Lifter Hemp Seed 10 pack
Genetics: Suver Haze #50 x ERB
Cannabinoid Content: 18.46% CBDa, & .07% Δ9 THC
Dominant Terpenes: Myrcene, β-Caryophyllene, a-Humulene, a-Bisabolol
Type: Very slightly Sativa-dominant Hybrid
Nose: Savory earth and sweet cream. When the buds are cracked open, the aroma is immediately reminiscent of pungent, astringent berries, and over-ripe tropical fruit.
General: These chunky buds range from small to medium in size. They aren’t the most dense, but they’re shaped quite well and exhibit hues of sun-drenched green and ashen violet.
As always, this lifter hemp seed was grown without any kind of pesticides, sprays, or synthetic fertilizers.
Caring for Hemp
Hemp grows similar to corn and has high nutrition and water needs. Like corn, it cross-pollinates via the wind.
Hemp is dioecious. Dioecious plants may be male or female – like asparagus and spinach. Males do not produce seeds but are necessary for pollination.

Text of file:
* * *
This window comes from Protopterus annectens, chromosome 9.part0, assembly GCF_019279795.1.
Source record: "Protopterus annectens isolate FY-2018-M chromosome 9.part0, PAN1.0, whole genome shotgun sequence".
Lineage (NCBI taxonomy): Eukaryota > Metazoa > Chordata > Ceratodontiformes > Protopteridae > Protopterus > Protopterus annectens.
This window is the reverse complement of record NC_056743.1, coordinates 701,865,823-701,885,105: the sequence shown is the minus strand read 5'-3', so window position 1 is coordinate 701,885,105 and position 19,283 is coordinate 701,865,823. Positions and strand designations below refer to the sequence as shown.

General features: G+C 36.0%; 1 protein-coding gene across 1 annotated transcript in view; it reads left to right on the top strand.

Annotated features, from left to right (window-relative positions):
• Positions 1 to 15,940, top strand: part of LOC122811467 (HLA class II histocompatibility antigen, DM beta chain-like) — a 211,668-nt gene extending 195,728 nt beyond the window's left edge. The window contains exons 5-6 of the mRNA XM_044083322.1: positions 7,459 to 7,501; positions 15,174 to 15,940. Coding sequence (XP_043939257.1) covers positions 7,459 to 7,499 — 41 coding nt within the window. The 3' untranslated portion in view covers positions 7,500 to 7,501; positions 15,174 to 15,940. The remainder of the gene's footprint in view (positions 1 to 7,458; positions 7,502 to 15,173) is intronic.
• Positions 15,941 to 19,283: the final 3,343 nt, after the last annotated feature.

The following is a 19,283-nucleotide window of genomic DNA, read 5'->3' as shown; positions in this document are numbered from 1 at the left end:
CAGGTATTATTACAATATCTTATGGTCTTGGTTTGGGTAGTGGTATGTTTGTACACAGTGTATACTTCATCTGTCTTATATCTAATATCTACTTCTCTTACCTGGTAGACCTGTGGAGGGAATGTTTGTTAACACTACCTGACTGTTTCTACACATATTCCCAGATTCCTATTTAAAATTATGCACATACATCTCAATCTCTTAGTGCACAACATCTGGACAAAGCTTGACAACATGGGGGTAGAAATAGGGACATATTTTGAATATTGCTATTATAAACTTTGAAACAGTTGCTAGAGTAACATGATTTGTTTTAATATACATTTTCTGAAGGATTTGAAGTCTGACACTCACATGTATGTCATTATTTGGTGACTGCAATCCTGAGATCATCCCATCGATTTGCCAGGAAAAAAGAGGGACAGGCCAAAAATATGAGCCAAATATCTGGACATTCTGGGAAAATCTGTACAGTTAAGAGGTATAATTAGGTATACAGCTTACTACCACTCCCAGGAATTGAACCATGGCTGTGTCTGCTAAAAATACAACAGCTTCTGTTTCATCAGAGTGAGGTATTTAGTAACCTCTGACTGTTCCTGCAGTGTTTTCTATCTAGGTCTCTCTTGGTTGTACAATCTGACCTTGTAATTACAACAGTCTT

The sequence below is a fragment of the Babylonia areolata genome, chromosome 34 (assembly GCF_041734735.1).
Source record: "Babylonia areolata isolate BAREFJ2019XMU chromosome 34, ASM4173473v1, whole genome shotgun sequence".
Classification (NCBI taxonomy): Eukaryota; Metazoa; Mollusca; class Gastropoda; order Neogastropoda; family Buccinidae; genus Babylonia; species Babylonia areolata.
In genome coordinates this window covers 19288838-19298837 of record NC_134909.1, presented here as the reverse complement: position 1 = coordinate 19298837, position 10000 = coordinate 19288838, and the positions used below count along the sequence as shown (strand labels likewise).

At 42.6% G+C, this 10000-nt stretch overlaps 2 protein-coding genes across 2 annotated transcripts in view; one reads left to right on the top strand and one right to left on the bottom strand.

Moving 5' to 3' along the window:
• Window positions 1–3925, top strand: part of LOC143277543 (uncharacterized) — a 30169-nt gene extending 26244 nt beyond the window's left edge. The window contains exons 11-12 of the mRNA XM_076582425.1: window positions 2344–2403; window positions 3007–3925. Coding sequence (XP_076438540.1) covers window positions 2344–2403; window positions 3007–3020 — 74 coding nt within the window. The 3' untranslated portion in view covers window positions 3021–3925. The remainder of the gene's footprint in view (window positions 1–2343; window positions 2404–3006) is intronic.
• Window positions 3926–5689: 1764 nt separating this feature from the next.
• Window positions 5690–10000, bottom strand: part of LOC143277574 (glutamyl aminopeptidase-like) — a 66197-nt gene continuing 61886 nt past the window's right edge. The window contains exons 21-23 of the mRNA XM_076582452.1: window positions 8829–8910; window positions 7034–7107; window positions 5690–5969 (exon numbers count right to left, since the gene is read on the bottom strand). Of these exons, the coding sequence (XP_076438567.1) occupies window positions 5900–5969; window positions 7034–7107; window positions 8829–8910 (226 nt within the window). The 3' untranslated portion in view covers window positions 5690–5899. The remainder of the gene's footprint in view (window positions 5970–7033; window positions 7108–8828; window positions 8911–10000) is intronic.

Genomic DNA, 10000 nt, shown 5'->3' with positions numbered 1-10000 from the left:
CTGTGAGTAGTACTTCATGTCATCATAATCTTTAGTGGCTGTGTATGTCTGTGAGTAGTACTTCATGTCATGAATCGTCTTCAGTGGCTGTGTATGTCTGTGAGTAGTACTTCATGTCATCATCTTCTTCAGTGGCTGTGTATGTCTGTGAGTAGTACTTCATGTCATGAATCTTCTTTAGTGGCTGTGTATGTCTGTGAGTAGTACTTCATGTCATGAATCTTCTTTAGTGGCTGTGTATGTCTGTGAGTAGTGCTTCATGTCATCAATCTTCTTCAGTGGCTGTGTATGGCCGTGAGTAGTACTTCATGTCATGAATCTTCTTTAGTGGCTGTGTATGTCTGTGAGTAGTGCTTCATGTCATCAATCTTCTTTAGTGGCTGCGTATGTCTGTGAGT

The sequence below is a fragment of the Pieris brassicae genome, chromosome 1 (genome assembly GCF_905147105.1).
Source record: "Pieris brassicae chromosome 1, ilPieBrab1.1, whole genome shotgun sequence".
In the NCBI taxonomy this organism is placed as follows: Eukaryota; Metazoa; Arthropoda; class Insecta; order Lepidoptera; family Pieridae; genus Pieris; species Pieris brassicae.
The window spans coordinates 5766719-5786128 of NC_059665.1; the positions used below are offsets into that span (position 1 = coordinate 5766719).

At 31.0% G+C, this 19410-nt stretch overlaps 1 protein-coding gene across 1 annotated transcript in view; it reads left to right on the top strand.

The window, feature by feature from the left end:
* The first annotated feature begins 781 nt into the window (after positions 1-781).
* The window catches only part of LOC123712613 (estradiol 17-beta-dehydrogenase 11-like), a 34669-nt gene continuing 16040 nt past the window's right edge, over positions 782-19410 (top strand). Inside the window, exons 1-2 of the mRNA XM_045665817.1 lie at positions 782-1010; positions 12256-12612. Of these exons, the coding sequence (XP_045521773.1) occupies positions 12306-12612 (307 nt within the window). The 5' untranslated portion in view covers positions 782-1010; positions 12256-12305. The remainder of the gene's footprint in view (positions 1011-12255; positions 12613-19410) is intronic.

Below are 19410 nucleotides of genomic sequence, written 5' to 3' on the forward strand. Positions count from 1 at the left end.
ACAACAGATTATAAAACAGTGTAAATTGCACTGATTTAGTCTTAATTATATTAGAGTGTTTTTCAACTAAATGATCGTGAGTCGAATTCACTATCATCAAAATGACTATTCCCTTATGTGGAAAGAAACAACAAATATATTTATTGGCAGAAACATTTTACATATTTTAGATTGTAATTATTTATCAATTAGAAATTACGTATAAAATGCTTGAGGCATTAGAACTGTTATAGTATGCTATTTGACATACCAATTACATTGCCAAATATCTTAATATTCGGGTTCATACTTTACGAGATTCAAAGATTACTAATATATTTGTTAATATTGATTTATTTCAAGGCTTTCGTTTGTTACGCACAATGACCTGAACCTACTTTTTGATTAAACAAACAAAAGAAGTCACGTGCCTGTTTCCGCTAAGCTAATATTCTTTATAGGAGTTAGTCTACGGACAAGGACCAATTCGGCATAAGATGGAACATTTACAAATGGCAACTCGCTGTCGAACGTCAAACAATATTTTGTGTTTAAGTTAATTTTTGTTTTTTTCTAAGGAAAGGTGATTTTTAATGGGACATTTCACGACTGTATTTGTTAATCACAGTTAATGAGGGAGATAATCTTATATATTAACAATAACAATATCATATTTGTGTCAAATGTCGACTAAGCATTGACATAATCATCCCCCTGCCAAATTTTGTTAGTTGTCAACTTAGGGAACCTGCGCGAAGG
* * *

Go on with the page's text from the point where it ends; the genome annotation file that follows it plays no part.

People in western states may need to provide additional irrigation. Hemp has high water needs in early development, though it can handle some drought as it gets older. Good root development depends on good irrigation so that the roots can penetrate the soil and stabilize the plants.
Hemp has high nitrogen and phosphorus needs and does not like excess calcium.
Growing hemp seedlings are susceptible to damping off. Use sterilized soil and clean your planting tools to prevent damping off. Also, make sure plants have plenty of circulation.
Bacterial and Fungal Leaf Spot
Leaf spot, as the name indicates, shows up as brown spots on leaves. To prevent leaf spot, make sure to not crowd your hemp seedlings and allow for plenty of air circulation.
You can also spray plants, but guidelines have not been set for spraying hemp crops. Opt for organic pesticides and herbicides to control diseases and pests.
Rootworms lay their eggs in the soil and the emerging larvae feed on the roots of growing hemp. Till soil in the fall to expose eggs and spray with an organic pesticide.
Corn borers lay eggs on the underside of leaves and the moths emerge in May or June. Use pheromone traps and encourage beneficial garden predators.
Blister beetles carry a toxic agent that can be harmful to humans and livestock, as well as plants. You can hand pick them off of plants (be sure to wear gloves) and spread diatomaceous earth around your garden.